Alex the Grate
In another move that could backfire, the Islanders got brooding
star Alexei Yashin
Mike Milbury's phenomenally unsuccessful five-and-a-half-year
reign as Islanders general manager has been defined by a series
of misguided trades. Last weekend he moved more boldly than any
other general manager at the NHL draft, trading some of the
Islanders' promising youth for a pair of 27-year-old restricted
free agent centers--former Hart Trophy finalist Alexei Yashin of
the Senators and erstwhile first-liner Michael Peca of the
Sabres. The headline-grabbing acquisition of Yashin, whom Milbury
got for the No. 2 selection in last week's draft plus blossoming
24-year-old defenseman Zdeno Chara and solid 26-year-old winger
Bill Muckalt, bodes ominously for New York.
Yashin does bring exceptional scoring punch--his 40 goals and 88
points last season led the Senators--but he's also a somber
presence coming to a team that desperately needs an infusion of
light. Even during a stint as Ottawa's captain, Yashin was aloof
in the dressing room. He has also been involved in three
prolonged contract disputes, most infamously missing the
1999-2000 season while refusing to honor the final year of a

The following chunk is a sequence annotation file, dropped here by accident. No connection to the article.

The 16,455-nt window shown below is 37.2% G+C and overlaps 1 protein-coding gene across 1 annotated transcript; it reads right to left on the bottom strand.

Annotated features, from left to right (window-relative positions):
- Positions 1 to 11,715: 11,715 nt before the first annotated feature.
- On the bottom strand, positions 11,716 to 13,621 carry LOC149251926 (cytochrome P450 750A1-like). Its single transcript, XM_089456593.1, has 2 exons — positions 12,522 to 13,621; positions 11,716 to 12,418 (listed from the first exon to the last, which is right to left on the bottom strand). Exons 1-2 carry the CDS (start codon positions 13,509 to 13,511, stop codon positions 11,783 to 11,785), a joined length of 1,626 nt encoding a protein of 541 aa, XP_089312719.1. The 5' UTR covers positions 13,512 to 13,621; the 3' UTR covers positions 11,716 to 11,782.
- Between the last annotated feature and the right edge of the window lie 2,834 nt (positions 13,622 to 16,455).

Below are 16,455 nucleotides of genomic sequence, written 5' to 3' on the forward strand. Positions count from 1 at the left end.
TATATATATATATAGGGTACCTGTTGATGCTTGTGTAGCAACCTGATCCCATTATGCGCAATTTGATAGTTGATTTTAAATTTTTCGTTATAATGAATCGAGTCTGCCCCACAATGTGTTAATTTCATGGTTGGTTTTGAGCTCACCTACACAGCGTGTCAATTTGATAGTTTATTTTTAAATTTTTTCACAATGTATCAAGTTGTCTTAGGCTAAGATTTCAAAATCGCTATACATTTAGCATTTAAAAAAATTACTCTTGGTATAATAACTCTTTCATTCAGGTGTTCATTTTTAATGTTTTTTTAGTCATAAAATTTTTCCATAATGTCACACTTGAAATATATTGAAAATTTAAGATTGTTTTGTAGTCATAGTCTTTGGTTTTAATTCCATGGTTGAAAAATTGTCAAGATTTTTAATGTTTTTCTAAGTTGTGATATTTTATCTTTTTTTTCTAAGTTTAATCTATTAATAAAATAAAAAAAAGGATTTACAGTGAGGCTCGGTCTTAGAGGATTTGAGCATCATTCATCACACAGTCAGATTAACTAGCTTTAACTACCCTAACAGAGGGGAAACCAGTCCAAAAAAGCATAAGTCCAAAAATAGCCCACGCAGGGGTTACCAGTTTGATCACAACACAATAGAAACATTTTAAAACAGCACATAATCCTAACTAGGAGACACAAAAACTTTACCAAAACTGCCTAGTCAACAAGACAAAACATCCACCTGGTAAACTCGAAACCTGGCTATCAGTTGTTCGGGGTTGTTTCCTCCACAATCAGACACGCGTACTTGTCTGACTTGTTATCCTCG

contract that would have paid him $3.6 million.
Milbury is notorious for his contentiousness in contract
negotiations, and he concedes that he's steeling himself for a
battle this summer with Yashin. "Everybody deserves a chance to
make some mistakes," Milbury says of Yashin's past. "God knows I
feel that way about my situation."
At least Yashin's uninspired play in recent postseasons--no goals
in his last eight playoff games--shouldn't hurt the Islanders. New
York has missed the playoffs every year under Milbury, and its
21-51-7-3 record last season was the worst in the NHL. Even with
Yashin, a 6'3" 225-pound pivotman with a rare blend of agility
and strength, the Islanders are a long shot to reach the
postseason. To get Peca, a former Selke Trophy winner, New York
gave up forwards Tim Connolly, 20, and Taylor Pyatt, 19, both
former first-round picks who were regulars last season for the
The loss of the 6'9", 255-pound Chara, who was the Islanders'
biggest hitter as well as an adept all-around blueliner, leaves
New York thin on defense. More worrisome, the Islanders are
relying on 19-year-old goalie Rick DiPietro, a top-tier talent
who appeared overmatched in going 3-15-1 as a rookie in 2000-01.
The Islanders depend on DiPietro only because last June, Milbury
traded 21-year-old Roberto Luongo, who has since shown signs of
becoming a franchise goalie for the Panthers, for a couple of
Supplemental Discipline Idea
Thug Does His Thing; Team Pays
There was no discussion of supplemental discipline at last week's
NHL board of governors meeting, but there should have been. With
the memory still fresh of Leafs forward Tie Domi's vicious elbow
to the head of Devils defenseman Scott Niedermayer in Game 4 of a
second-round series, the time is now for the league to make a
radical change in how it punishes players.
The image of Domi's blow hasn't faded for two reasons. First,
Domi recently said that he may appeal the remaining eight
regular-season games of his 11-match suspension. (He was banished
from Toronto's final three postseason matches.) Second, an
unsettling feeling exists around the league that justice wasn't